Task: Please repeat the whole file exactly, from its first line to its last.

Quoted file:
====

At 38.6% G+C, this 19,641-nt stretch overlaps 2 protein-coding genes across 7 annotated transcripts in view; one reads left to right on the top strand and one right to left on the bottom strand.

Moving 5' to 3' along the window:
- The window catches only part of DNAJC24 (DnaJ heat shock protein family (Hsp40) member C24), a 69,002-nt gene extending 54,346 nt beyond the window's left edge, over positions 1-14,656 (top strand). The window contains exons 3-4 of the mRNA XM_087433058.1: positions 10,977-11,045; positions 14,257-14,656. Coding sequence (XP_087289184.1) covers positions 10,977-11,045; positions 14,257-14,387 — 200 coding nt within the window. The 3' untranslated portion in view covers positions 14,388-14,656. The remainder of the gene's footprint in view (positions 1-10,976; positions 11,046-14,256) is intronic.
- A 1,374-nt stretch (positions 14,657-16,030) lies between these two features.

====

At 38.6% G+C, this 19,641-nt stretch overlaps 2 protein-coding genes across 7 annotated transcripts in view; one reads left to right on the top strand and one right to left on the bottom strand.

Moving 5' to 3' along the window:
- The window catches only part of DNAJC24 (DnaJ heat shock protein family (Hsp40) member C24), a 69,002-nt gene extending 54,346 nt beyond the window's left edge, over positions 1-14,656 (top strand). The window contains exons 3-4 of the mRNA XM_087433058.1: positions 10,977-11,045; positions 14,257-14,656. Coding sequence (XP_087289184.1) covers positions 10,977-11,045; positions 14,257-14,387 — 200 coding nt within the window. The 3' untranslated portion in view covers positions 14,388-14,656. The remainder of the gene's footprint in view (positions 1-10,976; positions 11,046-14,256) is intronic.
- A 1,374-nt stretch (positions 14,657-16,030) lies between these two features.